In Defense of “Old Media”

Sony Transistor Radio Model S10MK2
Someone still loves you, radio!

I usually make my weekly run to the grocery store sometime during the weekend, which is probably not the smartest thing to do because everyone else does the same thing.  Of course, life often gets in the way of that plan and I end up going on Monday instead, which is also annoying because it means I have to burn precious after-work-before-bed time.  As I am one of those oddball men that actually likes to shop, it really isn’t that big of a deal because  I can easily spend an entire hour at HEB buying groceries for the week.  It also isn’t unusual for me to show up with a list of five items and leave with twenty…I’m thinking the two are related somehow.

In any event, it was time to go to the grocery store again, but this Monday introduced a new wrinkle: the Spurs were playing and it was an important game.  Like most folks, I don’t pay much attention to basketball until the playoffs arrive, and the Spurs had lost two in a row and so they were in a ‘must-win situation.’  While I would have loved to just sit and watch the game, I had groceries to buy and laundry to do after that, so I made my list, checked it twice, and headed out the door.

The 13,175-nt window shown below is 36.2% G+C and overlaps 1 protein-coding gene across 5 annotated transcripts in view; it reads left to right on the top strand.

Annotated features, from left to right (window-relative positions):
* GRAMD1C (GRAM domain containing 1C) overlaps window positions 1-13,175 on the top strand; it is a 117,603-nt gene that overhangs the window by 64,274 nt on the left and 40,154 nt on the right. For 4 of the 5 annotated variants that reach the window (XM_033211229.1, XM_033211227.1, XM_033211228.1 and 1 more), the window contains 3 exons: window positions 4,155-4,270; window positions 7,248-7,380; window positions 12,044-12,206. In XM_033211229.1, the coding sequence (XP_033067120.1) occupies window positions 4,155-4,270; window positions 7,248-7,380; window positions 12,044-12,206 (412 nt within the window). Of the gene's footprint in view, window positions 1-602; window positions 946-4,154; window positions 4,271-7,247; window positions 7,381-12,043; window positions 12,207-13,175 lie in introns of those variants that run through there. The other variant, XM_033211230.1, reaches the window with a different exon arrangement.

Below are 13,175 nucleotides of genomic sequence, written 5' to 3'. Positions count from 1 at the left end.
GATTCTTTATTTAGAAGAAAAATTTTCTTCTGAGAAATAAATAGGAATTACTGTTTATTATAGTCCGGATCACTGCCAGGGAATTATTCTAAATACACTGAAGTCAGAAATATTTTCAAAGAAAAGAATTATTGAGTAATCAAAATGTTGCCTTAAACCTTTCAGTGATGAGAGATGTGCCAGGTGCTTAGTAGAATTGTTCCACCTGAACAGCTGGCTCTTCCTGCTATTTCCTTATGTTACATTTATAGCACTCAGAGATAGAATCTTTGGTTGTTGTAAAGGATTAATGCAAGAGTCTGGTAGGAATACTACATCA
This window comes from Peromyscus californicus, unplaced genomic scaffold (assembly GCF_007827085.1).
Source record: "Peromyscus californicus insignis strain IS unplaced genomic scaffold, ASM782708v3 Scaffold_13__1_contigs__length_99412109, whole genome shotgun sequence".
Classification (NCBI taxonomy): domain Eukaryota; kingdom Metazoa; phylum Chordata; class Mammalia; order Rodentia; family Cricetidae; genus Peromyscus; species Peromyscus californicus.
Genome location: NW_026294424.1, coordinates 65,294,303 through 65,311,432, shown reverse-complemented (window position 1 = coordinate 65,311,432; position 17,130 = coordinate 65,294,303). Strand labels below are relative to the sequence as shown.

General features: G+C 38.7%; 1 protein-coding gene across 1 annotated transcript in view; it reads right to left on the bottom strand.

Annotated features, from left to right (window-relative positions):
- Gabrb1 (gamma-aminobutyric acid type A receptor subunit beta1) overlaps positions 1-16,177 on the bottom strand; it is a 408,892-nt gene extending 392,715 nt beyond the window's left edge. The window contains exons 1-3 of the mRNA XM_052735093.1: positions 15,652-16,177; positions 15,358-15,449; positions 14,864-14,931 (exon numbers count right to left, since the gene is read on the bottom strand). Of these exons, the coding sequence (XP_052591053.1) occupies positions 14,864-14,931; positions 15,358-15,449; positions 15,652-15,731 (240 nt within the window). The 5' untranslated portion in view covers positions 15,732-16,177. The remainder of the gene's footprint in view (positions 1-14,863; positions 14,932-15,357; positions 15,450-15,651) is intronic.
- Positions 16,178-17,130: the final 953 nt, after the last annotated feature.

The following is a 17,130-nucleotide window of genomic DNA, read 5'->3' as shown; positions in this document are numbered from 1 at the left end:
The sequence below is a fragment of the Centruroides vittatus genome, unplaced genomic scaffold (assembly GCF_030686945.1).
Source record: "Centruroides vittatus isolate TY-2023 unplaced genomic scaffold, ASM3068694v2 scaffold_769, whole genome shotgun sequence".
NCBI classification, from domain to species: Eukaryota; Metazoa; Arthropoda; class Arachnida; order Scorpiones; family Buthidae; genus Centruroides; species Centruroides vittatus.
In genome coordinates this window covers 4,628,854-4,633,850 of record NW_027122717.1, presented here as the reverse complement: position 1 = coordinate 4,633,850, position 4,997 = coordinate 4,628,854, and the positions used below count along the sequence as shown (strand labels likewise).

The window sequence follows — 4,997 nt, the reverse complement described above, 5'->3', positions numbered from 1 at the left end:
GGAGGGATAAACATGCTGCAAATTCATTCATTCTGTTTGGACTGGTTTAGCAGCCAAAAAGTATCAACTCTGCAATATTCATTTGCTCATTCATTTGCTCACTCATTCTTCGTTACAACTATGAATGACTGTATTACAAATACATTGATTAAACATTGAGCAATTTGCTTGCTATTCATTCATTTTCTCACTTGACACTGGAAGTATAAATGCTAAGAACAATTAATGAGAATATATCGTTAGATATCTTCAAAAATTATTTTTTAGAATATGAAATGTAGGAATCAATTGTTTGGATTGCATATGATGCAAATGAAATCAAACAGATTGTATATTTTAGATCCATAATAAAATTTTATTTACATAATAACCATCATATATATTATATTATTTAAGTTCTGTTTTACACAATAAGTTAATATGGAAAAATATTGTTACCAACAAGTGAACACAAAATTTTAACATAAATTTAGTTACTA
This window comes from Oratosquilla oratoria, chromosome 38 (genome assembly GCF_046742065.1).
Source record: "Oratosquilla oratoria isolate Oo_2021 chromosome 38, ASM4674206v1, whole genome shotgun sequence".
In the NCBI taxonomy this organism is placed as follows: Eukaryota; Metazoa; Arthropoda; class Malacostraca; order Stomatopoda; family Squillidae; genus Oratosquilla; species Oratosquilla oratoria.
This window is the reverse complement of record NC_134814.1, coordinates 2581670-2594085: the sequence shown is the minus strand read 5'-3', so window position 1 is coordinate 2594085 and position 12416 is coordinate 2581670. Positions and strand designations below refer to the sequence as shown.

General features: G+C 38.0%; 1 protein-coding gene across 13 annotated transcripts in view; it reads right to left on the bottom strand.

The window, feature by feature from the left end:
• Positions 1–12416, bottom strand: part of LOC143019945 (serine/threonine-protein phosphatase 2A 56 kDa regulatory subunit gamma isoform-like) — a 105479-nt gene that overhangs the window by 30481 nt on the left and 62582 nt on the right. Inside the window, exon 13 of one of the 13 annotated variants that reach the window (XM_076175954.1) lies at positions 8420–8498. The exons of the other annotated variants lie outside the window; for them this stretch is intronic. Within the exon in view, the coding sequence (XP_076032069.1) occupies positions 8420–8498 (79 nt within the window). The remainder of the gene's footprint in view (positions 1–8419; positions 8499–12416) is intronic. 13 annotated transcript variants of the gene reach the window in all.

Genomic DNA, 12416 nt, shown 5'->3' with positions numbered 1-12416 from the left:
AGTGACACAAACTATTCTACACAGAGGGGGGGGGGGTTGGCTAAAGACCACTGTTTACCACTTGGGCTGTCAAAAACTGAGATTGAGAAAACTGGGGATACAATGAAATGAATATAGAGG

Now I have a problem: I can’t keep tabs on the game while I am in the store.  I do have a smartphone, though, so I figured I would open up a web browser and keep tabs on the game via  a sports website.  At the time I left my apartment, it was a close game and waiting for the browser to reload and update the score was agonizing.  It then occurred to me that for all the 4G-dual-core-Flash-touchscreen-whiz-bang technology my smartphone had, I would have been better off with a cheap transistor radio tuned to a local sports station.  Much to my chagrin, the last update came fifteen seconds before the game ended, and I ended up having to visit a different website to get the final score because the page stopped updating.

As great and wonderful as the Internet is, radio and television (aka “the old media”) still outdo the ‘net by leaps and bounds when it comes to things that are happening live.  I am certain many of us remember refreshing our browsers at work every few minutes on 9/11, only to be stuck with pages that loaded slowly, or not at all.  Meanwhile, at the same time TV and radio stations were providing a steady stream of information that kept going independent of how many viewers were watching.  Sure, it wasn’t all ‘interactive’ and ‘social’ and all those things we expect nowadays, but when something is happening right now, give me a radio or a TV set anyday.

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